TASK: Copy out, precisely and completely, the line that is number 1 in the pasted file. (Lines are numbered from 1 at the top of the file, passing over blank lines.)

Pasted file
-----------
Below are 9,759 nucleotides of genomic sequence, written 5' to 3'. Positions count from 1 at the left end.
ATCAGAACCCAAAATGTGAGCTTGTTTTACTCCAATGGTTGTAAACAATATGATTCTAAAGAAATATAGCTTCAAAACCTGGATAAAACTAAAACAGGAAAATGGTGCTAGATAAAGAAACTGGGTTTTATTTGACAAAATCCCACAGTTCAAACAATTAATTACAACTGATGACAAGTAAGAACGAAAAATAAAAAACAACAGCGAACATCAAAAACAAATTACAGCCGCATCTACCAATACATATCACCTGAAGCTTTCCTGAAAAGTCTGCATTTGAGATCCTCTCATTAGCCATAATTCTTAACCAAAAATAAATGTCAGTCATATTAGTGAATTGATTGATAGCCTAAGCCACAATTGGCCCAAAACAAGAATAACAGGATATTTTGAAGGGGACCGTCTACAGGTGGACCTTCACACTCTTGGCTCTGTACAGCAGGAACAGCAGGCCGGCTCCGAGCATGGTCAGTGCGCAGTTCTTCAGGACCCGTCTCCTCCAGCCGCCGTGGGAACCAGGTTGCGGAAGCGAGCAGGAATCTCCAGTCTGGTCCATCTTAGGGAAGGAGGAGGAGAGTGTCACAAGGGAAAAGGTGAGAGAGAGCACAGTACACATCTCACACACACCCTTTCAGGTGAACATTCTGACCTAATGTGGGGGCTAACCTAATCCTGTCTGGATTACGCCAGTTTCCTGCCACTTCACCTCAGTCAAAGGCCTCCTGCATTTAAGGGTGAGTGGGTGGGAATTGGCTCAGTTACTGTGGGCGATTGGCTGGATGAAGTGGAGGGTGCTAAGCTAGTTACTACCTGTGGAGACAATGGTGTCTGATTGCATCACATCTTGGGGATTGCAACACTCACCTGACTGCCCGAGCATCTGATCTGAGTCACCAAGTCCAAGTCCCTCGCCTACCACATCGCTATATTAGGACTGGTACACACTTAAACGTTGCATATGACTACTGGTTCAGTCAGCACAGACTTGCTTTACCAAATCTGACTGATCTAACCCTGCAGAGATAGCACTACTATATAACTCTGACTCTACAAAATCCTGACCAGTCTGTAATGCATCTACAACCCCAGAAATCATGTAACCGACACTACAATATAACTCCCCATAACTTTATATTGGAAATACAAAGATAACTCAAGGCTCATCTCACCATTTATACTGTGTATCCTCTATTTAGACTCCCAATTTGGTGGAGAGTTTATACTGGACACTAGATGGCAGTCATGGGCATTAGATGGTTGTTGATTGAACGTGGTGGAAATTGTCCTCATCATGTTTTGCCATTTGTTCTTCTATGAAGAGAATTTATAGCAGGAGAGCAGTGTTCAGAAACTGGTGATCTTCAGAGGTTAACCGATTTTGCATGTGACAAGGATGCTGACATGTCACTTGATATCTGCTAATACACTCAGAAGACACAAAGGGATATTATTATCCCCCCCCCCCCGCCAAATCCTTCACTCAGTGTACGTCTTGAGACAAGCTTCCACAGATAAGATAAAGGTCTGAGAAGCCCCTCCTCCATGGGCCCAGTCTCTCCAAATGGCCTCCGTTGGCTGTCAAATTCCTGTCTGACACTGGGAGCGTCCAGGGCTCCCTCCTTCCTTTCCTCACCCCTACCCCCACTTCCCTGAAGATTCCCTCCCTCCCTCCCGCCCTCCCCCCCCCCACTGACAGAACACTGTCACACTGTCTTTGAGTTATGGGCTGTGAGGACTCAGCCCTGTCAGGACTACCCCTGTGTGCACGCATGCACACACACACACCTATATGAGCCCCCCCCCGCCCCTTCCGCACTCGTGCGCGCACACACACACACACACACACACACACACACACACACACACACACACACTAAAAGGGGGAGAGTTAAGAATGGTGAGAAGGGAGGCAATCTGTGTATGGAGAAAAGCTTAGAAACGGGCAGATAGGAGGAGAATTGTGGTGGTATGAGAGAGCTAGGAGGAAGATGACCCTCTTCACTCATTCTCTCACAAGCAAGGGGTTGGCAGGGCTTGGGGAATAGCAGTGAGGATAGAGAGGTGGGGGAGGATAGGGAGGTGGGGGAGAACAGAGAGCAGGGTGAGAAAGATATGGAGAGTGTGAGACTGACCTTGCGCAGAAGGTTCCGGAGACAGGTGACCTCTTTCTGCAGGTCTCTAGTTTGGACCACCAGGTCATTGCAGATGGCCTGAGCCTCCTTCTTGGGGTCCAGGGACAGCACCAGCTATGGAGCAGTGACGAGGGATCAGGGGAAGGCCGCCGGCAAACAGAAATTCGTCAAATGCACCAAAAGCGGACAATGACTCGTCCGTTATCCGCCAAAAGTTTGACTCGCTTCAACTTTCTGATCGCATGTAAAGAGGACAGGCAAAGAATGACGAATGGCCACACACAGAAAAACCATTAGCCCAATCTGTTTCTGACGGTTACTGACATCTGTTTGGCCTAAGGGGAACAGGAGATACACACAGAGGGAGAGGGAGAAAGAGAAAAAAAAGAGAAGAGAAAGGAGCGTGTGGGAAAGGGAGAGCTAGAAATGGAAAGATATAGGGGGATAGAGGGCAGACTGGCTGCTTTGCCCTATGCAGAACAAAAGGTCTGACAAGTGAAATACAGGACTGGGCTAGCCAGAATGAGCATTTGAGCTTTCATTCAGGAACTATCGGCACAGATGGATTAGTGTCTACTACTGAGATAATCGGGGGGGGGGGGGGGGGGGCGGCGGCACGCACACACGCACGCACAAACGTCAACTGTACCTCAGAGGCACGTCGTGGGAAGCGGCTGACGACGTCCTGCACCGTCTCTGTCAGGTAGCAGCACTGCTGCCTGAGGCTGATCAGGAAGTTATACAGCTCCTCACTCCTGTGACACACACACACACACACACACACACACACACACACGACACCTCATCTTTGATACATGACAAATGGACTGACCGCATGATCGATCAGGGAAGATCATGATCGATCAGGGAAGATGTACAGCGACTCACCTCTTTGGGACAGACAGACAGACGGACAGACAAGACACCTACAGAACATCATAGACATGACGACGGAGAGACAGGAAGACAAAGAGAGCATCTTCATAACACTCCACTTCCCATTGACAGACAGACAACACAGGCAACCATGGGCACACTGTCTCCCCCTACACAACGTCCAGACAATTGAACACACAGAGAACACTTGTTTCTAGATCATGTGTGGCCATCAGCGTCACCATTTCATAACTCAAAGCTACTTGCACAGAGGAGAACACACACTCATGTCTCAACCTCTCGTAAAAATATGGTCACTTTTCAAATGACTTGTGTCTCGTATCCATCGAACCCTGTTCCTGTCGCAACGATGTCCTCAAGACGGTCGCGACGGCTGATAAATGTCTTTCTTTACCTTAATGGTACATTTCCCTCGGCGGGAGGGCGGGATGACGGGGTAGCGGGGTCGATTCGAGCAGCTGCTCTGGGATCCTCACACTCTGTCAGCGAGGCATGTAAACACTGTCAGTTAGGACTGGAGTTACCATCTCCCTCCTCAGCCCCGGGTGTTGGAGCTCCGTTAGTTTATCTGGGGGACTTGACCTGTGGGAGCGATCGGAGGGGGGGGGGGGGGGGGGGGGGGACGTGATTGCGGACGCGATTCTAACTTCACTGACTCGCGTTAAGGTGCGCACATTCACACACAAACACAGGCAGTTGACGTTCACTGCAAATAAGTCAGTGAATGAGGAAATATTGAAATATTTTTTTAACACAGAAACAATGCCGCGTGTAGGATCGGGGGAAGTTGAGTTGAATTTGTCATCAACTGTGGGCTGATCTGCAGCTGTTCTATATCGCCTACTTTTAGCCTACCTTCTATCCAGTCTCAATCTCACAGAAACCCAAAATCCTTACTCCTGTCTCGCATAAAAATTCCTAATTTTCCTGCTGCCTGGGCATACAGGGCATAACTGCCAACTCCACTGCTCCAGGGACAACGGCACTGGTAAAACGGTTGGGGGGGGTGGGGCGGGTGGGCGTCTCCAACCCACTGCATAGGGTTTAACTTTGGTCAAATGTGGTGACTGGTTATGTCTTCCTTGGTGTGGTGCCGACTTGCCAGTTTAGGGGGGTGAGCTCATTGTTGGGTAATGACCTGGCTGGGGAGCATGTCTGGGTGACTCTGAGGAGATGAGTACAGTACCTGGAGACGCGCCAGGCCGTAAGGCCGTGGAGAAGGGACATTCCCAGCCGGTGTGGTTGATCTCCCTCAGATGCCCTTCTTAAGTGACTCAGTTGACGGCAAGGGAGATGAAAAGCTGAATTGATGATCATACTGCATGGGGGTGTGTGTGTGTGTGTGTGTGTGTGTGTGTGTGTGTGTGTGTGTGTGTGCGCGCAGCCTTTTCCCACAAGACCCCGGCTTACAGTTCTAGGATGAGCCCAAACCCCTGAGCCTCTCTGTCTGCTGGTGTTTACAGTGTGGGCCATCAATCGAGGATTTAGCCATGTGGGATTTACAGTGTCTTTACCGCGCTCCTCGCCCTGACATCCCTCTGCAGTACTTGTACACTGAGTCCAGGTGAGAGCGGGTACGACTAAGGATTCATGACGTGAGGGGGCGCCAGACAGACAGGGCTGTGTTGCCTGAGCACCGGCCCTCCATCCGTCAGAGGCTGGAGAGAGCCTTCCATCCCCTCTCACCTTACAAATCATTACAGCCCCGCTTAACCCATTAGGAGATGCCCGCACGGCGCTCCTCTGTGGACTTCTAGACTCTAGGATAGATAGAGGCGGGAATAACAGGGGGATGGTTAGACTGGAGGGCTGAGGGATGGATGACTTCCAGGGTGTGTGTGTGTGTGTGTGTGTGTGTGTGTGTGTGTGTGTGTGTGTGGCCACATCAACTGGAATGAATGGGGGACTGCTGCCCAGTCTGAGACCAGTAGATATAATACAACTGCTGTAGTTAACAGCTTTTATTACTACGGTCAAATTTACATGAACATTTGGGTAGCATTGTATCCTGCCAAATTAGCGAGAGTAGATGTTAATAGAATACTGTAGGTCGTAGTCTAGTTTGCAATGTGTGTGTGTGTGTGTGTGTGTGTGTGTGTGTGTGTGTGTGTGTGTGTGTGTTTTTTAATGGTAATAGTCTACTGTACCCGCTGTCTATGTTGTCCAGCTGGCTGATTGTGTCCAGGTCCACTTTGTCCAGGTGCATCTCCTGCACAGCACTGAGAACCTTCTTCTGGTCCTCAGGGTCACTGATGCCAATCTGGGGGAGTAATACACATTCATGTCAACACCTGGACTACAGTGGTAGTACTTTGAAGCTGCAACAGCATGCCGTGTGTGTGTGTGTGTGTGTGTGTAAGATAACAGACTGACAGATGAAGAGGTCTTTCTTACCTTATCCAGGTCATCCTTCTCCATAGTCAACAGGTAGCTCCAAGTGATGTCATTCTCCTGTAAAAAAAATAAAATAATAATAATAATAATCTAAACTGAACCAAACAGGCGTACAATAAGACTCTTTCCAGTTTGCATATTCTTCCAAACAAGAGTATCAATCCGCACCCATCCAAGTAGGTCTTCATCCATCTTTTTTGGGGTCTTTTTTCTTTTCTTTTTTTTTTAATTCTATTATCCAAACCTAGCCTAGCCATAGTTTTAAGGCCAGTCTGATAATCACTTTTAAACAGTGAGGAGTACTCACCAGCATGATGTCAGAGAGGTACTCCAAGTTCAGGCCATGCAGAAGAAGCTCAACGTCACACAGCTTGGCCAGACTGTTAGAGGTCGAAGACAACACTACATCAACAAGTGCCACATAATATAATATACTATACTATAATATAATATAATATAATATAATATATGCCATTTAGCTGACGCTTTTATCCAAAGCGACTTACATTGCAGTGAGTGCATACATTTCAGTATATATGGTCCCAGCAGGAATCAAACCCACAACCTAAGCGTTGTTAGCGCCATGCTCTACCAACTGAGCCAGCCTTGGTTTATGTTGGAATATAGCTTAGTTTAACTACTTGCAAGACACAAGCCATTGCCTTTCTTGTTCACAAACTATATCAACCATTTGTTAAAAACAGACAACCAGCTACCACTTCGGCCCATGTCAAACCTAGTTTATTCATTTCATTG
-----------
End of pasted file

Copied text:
Below are 9,759 nucleotides of genomic sequence, written 5' to 3'. Positions count from 1 at the left end.